A small but serviceable infrastructure for charging the batteries in electric vehicles is springing up in the United States, but it's largely in people's own garages.
Outside the home, more charging stations are being built, but locations are still widely scattered. In the long run, experts say, the basic charging technology being used to launch tiny volumes of EVs today probably will predominate in the near future.
"Most of the technology issues are minimal," says Phil Gott, director of automotive consulting for IHS Global Insight in Lexington, Mass.
Global Insight's main concern about electric vehicles is consumer resistance because of the limited range of EVs, Gott says. A widespread charging structure -- particularly high-voltage, fast-charging stations -- could overcome that objection.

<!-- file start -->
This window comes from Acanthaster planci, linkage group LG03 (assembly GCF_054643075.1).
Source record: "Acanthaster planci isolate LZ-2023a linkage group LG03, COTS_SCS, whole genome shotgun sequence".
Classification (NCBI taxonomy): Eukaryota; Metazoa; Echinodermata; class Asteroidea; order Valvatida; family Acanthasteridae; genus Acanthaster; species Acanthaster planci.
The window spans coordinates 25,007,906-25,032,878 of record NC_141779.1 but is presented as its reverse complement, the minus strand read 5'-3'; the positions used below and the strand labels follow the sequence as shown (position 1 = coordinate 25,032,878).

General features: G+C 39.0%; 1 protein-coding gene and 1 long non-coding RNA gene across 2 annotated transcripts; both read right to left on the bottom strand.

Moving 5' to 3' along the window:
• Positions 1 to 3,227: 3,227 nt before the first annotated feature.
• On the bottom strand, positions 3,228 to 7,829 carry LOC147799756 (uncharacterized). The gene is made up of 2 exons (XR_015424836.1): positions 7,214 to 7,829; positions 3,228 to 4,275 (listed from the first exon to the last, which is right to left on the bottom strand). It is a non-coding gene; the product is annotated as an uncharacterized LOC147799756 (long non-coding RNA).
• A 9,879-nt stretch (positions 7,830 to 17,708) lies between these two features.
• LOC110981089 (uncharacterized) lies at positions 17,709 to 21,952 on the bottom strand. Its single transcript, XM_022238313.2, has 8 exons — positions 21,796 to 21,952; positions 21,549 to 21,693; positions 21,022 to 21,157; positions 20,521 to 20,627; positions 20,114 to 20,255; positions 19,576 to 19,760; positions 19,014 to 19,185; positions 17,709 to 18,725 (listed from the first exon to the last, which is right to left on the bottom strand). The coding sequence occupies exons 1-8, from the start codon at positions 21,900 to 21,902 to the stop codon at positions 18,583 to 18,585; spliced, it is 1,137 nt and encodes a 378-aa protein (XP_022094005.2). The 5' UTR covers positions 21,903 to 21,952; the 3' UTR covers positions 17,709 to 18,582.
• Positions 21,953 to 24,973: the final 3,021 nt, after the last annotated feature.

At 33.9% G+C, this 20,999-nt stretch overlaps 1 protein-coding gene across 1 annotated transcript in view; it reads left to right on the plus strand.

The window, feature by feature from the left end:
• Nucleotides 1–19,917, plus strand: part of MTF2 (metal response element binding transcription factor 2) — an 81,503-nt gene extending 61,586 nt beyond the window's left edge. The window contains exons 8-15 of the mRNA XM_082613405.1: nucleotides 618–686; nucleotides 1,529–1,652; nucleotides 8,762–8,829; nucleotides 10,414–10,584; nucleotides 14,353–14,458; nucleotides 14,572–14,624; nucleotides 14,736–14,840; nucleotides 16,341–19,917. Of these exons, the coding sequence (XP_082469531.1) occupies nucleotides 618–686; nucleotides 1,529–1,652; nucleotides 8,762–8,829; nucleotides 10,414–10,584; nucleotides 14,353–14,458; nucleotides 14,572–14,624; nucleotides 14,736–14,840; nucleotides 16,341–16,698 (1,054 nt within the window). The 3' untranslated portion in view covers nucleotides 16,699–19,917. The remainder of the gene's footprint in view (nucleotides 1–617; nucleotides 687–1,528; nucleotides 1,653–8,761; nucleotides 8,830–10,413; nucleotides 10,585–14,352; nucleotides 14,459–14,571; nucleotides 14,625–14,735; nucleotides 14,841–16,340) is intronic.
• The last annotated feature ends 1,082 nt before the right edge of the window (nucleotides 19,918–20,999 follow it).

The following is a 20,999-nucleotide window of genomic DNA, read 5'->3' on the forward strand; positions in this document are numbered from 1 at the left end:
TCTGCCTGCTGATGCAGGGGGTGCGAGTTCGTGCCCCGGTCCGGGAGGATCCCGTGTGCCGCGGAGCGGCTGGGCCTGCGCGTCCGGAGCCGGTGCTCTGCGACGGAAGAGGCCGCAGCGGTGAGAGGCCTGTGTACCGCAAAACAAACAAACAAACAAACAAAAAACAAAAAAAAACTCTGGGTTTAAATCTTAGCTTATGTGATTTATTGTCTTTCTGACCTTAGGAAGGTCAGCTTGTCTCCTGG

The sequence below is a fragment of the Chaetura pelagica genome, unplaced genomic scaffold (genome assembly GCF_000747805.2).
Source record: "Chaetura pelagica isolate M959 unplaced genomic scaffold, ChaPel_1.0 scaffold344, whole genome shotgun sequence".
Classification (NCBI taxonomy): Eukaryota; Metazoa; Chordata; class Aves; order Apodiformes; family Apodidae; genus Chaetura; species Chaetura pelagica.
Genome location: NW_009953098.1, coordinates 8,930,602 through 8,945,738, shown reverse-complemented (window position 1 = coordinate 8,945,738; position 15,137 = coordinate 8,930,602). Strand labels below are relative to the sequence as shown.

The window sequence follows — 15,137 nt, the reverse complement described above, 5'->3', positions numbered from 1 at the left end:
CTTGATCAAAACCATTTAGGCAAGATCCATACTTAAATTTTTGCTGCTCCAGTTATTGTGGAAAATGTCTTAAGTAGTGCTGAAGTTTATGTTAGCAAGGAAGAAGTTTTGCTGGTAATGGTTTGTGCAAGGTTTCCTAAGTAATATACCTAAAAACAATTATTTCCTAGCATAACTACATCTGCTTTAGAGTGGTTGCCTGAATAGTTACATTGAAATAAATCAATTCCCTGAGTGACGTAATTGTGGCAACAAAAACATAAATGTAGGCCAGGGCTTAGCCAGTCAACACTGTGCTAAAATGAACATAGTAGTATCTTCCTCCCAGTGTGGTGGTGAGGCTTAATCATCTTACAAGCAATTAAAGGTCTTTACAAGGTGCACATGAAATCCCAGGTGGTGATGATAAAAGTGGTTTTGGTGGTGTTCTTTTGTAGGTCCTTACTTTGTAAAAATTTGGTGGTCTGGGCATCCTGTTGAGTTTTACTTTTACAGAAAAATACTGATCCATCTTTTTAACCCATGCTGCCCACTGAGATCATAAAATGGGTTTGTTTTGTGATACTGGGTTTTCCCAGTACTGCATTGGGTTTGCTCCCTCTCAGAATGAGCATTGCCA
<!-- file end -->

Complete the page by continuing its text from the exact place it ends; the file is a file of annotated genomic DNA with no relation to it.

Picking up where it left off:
But the consensus is that the majority of initial EV owners will recharge overnight at home using slower, comparatively low-voltage charging stations. High-voltage charging stations will top off the battery during the day if necessary, at locations such as shopping malls or at recharging stations along highways.